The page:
Countries contributing to Highest Imports Saudi Arabia continued to control the import market in Abu Dhabi at the value of AED 4.6 billion, comprising almost 15.1% of total imports in the first half of 2007 thereby achieving growth by 16.3% compared with the first half of previous year. Germany ranked second by 11.1% and thus attaining the growth rate of 44.8% compared to the first half of 2006, followed by America at 10.3% of total imports achieving a growth rate of 47.9% compared with the first half of 2006. Japan comprised of 9.8%, Italy with 8.7%, and the rest of the countries has ranged between the rates of 4.5% and 2.6% of the total commodity imports for the first half of 2007.

Top Commodity Imports to the Emirate of Abu Dhabi from Saudi Arabia 2007 (The First Half of the Year) Machinery, sound recorders, reproducers and parts topped the list of major commodities from Saudi Arabia with 20.1% of the total imports, followed by base metals and articles of base metals groups that was just below 20.1%. Plastics, rubber and articles which were third on the list with 17.9% of the total Saudi imports in Abu Dhabi, followed by the groups that included products of chemical industries at 11%, mineral products at 8.8%, and the remaining imports ranging between 5% - 1%.

Top Commodity Imports to the Emirate of Abu Dhabi from the USA For the First Half of 2007 The total value of commodity imports from the USA was AED 3,175 million in the first half of 2007. It can be noticed from the following table, that the groups of machinery, sound recorders, reproducers and parts and vehicles of transport are the dominant commodities being imported into the Emirate hitting almost 78.6% of the total commodity imports from the United States, followed by a base metals and their products by 5.7%, then the group of chemical products industries or industries associated with a proportion of 3.6% The rest of the goods ranged between 3% and 1%. Means of Transport for Imports Transfer of imports through the means of shipping (water transport) comprised of 57.4% of the total imports transported into the Emirate during the first half of 2007 compared to 49.8% in the first half of 2006. Followed by road (land) transport decreased to 26.9% of total transport. The usage of air transport to import goods in 2007 comprised of 15.6% of the total value for the year compared to the 19.1% of usage for the first half of 2006, which is a significant decrease.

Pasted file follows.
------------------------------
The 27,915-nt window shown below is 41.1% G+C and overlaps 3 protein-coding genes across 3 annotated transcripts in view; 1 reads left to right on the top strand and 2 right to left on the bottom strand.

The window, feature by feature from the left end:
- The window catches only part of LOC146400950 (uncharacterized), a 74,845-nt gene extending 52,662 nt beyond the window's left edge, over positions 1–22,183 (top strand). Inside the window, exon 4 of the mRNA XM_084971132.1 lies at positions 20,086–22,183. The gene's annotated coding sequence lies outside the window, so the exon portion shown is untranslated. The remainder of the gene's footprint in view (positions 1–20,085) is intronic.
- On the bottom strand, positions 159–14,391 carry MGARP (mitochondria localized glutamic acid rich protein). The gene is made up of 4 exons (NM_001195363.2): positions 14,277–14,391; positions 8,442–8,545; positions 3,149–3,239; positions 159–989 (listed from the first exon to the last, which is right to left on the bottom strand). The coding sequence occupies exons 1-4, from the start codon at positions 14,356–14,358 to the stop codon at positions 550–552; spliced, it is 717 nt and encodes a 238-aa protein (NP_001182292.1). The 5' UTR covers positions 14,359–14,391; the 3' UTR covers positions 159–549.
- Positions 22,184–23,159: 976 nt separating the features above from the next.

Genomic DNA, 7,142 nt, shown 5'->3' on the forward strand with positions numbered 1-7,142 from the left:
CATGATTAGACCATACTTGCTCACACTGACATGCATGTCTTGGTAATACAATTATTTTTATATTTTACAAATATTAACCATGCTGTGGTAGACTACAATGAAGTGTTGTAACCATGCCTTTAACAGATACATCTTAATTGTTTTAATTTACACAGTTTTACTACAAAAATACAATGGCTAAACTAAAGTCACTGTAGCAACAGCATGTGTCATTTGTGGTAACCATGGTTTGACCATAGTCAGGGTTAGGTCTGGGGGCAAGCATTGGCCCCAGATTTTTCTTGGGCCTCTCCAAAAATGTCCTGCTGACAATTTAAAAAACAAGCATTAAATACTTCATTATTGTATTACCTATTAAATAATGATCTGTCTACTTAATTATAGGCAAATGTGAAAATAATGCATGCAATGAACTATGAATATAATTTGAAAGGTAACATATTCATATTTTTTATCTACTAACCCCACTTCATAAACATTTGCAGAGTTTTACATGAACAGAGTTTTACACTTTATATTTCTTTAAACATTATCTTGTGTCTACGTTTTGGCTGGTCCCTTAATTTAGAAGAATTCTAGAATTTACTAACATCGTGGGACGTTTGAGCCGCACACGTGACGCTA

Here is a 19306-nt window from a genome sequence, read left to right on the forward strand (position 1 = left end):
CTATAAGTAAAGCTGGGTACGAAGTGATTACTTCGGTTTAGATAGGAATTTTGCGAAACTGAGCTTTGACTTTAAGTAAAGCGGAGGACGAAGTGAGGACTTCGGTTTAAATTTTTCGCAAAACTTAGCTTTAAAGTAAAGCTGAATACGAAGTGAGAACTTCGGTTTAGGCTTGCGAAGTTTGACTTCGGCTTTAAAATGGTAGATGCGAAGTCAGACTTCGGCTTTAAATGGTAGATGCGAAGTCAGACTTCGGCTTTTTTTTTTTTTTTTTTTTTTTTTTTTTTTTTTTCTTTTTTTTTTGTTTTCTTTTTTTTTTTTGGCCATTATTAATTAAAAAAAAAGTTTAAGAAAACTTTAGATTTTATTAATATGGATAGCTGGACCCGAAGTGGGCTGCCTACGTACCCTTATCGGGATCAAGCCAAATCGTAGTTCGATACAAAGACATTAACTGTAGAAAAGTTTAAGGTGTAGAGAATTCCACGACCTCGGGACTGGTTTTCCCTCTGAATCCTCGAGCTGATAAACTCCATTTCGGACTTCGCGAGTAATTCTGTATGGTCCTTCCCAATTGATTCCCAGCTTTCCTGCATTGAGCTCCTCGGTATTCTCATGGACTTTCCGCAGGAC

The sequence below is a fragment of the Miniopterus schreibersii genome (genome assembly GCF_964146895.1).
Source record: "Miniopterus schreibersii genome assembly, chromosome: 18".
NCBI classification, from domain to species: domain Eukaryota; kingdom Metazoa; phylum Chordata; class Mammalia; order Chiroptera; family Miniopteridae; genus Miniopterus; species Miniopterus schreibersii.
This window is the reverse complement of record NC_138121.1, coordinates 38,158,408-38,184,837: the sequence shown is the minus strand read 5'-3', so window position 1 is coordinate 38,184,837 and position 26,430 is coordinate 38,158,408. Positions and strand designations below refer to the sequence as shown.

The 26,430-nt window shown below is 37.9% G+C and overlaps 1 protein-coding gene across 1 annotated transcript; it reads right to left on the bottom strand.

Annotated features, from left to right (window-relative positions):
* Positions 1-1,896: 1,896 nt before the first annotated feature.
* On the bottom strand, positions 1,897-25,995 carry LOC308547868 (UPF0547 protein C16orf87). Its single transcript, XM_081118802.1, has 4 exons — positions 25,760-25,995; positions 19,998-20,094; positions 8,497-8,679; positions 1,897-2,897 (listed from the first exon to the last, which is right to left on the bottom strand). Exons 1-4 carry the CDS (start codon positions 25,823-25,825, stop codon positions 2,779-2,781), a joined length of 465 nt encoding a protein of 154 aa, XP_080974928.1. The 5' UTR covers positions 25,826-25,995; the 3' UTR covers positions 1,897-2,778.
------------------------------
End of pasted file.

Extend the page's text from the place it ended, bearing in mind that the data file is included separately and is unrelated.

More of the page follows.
Re-exports: The goods that are imported from abroad and enter through customs areas and become available to local importers and then re-exported to outside the country as it is without any amendment.